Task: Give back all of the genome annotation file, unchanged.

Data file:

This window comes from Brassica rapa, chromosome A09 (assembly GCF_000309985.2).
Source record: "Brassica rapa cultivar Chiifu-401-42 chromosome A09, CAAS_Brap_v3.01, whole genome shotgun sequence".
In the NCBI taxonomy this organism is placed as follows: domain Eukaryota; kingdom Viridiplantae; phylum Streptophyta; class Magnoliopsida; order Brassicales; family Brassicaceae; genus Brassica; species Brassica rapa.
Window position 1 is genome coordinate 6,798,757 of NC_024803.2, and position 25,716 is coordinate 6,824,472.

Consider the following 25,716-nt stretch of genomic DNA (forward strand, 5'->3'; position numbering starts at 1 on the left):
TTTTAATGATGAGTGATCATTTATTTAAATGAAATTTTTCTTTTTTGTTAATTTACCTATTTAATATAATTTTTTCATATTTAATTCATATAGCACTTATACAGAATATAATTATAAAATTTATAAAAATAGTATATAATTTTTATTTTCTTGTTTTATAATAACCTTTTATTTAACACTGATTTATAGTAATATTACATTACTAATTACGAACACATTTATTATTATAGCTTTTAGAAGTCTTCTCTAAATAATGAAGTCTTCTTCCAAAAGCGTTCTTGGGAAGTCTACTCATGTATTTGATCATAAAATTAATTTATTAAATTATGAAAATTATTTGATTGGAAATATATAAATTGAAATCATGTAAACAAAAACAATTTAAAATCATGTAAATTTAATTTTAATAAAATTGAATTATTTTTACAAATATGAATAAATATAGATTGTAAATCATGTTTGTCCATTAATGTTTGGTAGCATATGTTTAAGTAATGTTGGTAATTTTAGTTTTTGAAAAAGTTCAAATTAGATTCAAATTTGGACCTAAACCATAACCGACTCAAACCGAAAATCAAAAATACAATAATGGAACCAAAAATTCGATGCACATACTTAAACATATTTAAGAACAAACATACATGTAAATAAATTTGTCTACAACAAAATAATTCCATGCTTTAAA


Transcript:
This window comes from Brassica rapa, chromosome A09 (assembly GCF_000309985.2).
Source record: "Brassica rapa cultivar Chiifu-401-42 chromosome A09, CAAS_Brap_v3.01, whole genome shotgun sequence".
In the NCBI taxonomy this organism is placed as follows: domain Eukaryota; kingdom Viridiplantae; phylum Streptophyta; class Magnoliopsida; order Brassicales; family Brassicaceae; genus Brassica; species Brassica rapa.
Window position 1 is genome coordinate 6,798,757 of NC_024803.2, and position 25,716 is coordinate 6,824,472.

Consider the following 25,716-nt stretch of genomic DNA (forward strand, 5'->3'; position numbering starts at 1 on the left):
TTTTAATGATGAGTGATCATTTATTTAAATGAAATTTTTCTTTTTTGTTAATTTACCTATTTAATATAATTTTTTCATATTTAATTCATATAGCACTTATACAGAATATAATTATAAAATTTATAAAAATAGTATATAATTTTTATTTTCTTGTTTTATAATAACCTTTTATTTAACACTGATTTATAGTAATATTACATTACTAATTACGAACACATTTATTATTATAGCTTTTAGAAGTCTTCTCTAAATAATGAAGTCTTCTTCCAAAAGCGTTCTTGGGAAGTCTACTCATGTATTTGATCATAAAATTAATTTATTAAATTATGAAAATTATTTGATTGGAAATATATAAATTGAAATCATGTAAACAAAAACAATTTAAAATCATGTAAATTTAATTTTAATAAAATTGAATTATTTTTACAAATATGAATAAATATAGATTGTAAATCATGTTTGTCCATTAATGTTTGGTAGCATATGTTTAAGTAATGTTGGTAATTTTAGTTTTTGAAAAAGTTCAAATTAGATTCAAATTTGGACCTAAACCATAACCGACTCAAACCGAAAATCAAAAATACAATAATGGAACCAAAAATTCGATGCACATACTTAAACATATTTAAGAACAAACATACATGTAAATAAATTTGTCTACAACAAAATAATTCCATGCTTTAAA